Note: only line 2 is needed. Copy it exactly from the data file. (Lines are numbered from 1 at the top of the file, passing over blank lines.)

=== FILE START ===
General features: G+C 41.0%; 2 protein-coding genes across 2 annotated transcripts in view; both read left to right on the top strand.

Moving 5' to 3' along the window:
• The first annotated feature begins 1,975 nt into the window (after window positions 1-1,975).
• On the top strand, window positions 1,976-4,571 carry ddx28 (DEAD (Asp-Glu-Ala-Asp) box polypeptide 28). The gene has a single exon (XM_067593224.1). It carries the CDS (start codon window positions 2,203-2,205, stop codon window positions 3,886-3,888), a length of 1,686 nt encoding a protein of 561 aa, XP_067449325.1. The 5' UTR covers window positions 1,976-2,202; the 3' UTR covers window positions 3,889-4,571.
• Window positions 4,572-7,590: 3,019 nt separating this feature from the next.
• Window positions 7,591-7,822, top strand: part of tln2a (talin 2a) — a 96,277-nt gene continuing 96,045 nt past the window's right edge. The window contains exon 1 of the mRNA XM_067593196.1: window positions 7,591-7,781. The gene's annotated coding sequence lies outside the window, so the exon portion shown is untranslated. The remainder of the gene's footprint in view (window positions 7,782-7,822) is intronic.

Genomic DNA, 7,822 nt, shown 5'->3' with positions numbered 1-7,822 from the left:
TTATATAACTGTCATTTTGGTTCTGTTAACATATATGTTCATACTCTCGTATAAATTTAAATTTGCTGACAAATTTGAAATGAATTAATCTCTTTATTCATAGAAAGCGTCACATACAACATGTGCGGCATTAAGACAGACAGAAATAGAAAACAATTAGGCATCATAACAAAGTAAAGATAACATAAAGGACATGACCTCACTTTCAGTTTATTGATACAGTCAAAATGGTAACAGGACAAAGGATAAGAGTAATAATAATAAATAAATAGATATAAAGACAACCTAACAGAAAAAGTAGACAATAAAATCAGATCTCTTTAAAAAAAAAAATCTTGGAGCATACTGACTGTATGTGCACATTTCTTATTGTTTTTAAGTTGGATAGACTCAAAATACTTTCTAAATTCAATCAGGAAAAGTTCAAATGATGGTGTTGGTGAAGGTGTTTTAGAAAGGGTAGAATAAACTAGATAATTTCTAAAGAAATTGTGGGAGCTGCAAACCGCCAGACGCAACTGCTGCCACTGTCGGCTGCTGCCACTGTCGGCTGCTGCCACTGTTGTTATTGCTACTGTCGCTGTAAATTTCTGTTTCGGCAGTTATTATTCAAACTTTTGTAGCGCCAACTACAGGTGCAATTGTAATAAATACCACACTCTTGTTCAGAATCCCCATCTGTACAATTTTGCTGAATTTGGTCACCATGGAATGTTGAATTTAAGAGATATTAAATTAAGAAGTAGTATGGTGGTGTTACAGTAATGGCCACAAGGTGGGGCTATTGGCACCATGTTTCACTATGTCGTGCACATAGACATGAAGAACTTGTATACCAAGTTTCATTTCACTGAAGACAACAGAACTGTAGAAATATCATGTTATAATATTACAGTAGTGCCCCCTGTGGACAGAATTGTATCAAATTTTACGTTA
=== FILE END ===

Moving 5' to 3' along the window: